Vote Mark Choate for Juneau School Board
There are a number of good candidates, including incumbents, who are running for positions on the Juneau School Board this fall. I am writing to endorse Mark Choate.
Americans have a right to be angry
Many in Congress have a problem understanding why their constituents have been so upset at town hall meetings. Could it be because:
Gastineau school benefits community
On Oct. 6, Juneau voters will have the opportunity to approve a bond proposition that will provide for the renovation of Gastineau Elementary School. If you live outside of the Gastineau boundaries, you may wonder why you should vote for this proposition.
Eating healthy on a limited budget
The recent story, "Lawmakers live on food stamps for one week" (Sept. 21), presented an important reminder about the challenges faced by many individuals and families who find themselves living on limited resources.
Vegan diet is only way to eat guilt-free
Theologians have long debated whether there is life after death, but for animals raised for food, there is no life before death.
Sixth-grade students delve into mining opportunities
Sixty sixth-grade students gathered beneath the cold, dripping walls of the Maggie Kathleen mine Friday morning as 37-year mining veteran Jerry Harmon gave them a firsthand introduction to underground hard-rock mining.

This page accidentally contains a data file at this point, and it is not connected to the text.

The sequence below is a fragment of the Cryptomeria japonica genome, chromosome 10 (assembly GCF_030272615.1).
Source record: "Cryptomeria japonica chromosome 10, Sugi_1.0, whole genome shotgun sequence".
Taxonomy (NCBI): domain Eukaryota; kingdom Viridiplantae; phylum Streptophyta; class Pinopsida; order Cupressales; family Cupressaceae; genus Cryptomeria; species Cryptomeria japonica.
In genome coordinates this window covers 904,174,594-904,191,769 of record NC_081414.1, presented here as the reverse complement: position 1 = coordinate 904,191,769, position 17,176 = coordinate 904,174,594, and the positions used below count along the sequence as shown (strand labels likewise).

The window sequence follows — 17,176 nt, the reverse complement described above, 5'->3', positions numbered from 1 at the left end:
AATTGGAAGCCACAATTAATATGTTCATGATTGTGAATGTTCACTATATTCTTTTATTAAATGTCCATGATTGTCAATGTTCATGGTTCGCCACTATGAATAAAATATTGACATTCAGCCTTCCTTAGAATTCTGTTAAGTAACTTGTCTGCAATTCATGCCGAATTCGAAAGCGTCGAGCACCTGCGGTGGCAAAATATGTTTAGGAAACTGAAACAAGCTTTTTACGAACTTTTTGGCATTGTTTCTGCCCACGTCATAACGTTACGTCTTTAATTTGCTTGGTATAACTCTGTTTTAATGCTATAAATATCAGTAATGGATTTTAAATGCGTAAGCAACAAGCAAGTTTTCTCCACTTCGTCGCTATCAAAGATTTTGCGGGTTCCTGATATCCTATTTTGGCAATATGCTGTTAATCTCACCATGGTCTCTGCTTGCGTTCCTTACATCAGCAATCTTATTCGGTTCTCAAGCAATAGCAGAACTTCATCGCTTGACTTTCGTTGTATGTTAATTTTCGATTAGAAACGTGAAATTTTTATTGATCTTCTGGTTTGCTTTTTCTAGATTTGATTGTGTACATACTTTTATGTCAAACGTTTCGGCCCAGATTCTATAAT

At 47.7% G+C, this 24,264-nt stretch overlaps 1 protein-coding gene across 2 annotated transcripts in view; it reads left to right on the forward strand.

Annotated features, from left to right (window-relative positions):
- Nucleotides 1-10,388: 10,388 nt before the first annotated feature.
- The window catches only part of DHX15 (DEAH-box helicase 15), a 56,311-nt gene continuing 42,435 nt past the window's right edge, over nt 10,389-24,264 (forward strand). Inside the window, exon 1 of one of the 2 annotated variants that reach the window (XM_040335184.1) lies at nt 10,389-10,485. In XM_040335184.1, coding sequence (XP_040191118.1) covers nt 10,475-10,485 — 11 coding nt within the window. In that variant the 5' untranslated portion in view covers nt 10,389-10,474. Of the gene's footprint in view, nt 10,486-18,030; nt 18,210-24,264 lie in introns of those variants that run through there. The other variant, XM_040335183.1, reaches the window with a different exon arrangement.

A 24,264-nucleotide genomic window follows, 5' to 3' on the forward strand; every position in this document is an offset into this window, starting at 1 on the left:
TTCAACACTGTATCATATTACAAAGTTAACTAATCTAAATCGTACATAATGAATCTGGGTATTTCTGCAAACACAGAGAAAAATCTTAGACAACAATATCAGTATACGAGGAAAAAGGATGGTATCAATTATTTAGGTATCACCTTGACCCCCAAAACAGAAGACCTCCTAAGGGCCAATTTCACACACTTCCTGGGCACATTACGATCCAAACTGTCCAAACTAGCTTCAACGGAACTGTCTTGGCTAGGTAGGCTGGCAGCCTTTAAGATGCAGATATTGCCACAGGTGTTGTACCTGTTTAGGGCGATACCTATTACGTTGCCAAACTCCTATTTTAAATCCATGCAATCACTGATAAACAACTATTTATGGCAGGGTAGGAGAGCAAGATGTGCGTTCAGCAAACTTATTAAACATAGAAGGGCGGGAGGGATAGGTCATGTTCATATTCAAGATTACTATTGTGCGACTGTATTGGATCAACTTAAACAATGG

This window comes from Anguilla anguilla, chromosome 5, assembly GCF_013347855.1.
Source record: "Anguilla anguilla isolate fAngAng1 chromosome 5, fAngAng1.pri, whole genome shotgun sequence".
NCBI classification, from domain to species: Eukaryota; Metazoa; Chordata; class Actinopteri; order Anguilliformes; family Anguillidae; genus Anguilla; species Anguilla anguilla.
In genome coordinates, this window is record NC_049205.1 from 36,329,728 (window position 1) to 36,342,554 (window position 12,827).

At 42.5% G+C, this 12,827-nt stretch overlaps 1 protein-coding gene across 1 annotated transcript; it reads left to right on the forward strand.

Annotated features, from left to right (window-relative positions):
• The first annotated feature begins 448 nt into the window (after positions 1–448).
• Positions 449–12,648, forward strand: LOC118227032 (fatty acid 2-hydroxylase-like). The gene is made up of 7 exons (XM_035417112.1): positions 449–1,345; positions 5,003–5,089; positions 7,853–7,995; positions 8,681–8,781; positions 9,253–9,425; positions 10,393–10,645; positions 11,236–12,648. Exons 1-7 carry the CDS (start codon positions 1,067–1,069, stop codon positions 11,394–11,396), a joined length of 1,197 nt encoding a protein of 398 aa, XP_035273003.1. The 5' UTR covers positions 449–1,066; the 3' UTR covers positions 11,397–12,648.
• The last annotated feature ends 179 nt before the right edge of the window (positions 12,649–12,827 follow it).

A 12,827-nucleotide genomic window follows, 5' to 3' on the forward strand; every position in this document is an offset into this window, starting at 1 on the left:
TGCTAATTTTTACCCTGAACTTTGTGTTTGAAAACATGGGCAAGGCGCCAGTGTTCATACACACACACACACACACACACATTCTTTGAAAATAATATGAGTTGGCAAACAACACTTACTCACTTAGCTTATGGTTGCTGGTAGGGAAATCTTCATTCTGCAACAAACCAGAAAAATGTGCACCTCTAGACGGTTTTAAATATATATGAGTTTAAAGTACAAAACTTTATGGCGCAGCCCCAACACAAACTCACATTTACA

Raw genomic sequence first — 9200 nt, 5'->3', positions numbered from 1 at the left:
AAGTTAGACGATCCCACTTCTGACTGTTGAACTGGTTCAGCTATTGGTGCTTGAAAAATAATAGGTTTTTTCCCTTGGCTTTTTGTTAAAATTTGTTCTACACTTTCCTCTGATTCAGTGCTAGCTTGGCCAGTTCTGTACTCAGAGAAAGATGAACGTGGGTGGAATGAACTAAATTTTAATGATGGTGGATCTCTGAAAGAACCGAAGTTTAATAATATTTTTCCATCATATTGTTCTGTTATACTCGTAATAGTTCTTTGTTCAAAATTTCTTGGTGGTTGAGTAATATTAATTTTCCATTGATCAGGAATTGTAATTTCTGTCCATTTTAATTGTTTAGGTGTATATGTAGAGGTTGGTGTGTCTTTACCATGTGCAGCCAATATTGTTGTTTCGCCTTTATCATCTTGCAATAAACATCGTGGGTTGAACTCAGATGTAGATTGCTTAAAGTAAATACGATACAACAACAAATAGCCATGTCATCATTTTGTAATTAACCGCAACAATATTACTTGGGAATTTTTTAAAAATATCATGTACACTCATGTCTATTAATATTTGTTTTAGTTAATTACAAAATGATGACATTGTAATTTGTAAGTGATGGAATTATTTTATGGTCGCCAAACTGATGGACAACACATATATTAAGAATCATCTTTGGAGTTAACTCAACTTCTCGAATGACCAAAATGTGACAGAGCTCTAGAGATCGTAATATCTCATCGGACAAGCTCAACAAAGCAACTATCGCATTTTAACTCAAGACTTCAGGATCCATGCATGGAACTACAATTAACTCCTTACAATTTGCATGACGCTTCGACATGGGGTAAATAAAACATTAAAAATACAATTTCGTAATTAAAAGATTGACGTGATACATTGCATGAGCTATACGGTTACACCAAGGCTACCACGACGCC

$34.5 billion gold discovery made in Yakutat
An out-of-state investment company is causing controversy in Yakutat after it staked hundreds of mining claims on sacred Native sites and around river systems that have driven the community's economy for generations.
Empire hires city, education reporter
Mary Catharine Martin has joined the Juneau Empire staff to cover the city and education beats.
Photo: Working the line
Alaska Electric Light & Power Co. apprentice lineman John Pugh, left, prepares to attach a bird guard above an electrical transformer box Monday while journeyman lineman Paul Davies supervises.
Photo: Taste of home
Mr. Tyson licks his lips Monday in the arms of Supervisor Linda Miller at the Gastineau Humane Society. The humane society currently has 25 cats, two birds, a guinea pig, a rabbit, a gerbil, a ferret, and Mr. Tyson - a pug - ready for adoption.
Photo: Taking aim
Three-year-old Wilder Clay Dillingham aims a stick at imaginary beasts in the trees Sunday along Basin Road during a walk with his father, Brett Dillingham, and younger brother, Landry.
Photo: Cruise-ship season ends
Julia Taylor carries signs away from the Juneau Tours kiosk on the waterfront Sunday at the end of her last shift. Holland America's Zaandam left Sunday, the last scheduled departure for 2009. Juneau Convention and Visitors Bureau President Lorene Palmer said the season was better than expected after gloomy news from the national economy. Projections in December and January indicated cruise-ship travel in Juneau would be down by about 30 percent. Palmer said the industry heavily discounted cruises to Alaska and it's estimated Juneau will pass the 1-million-passenger mark. About 980,000 were expected when the season started.